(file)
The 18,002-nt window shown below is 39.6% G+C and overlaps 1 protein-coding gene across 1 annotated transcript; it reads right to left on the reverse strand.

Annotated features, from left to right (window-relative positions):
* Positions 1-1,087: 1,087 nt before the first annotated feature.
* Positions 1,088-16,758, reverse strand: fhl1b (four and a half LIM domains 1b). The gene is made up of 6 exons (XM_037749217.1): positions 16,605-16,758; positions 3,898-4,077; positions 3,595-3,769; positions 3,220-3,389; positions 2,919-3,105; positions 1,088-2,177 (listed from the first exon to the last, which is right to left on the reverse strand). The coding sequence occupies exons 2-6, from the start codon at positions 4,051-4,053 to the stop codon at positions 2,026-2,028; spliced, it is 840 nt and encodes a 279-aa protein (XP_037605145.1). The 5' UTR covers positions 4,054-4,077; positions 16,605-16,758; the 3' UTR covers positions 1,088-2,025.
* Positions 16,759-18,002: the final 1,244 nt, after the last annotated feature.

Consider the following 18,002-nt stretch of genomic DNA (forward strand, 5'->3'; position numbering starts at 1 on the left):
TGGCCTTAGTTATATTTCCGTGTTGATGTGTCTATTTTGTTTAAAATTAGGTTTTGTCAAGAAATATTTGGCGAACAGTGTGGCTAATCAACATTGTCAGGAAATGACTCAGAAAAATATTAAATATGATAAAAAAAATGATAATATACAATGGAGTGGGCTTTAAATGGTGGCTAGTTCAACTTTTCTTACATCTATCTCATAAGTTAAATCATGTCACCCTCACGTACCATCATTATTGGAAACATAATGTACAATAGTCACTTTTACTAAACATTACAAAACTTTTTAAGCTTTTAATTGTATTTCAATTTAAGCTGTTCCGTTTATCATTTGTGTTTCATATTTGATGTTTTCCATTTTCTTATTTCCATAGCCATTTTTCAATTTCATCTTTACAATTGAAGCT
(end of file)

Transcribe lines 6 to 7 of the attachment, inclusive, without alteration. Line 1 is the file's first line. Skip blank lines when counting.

Consider the following 18,002-nt stretch of genomic DNA (forward strand, 5'->3'; position numbering starts at 1 on the left):
TGGCCTTAGTTATATTTCCGTGTTGATGTGTCTATTTTGTTTAAAATTAGGTTTTGTCAAGAAATATTTGGCGAACAGTGTGGCTAATCAACATTGTCAGGAAATGACTCAGAAAAATATTAAATATGATAAAAAAAATGATAATATACAATGGAGTGGGCTTTAAATGGTGGCTAGTTCAACTTTTCTTACATCTATCTCATAAGTTAAATCATGTCACCCTCACGTACCATCATTATTGGAAACATAATGTACAATAGTCACTTTTACTAAACATTACAAAACTTTTTAAGCTTTTAATTGTATTTCAATTTAAGCTGTTCCGTTTATCATTTGTGTTTCATATTTGATGTTTTCCATTTTCTTATTTCCATAGCCATTTTTCAATTTCATCTTTACAATTGAAGCT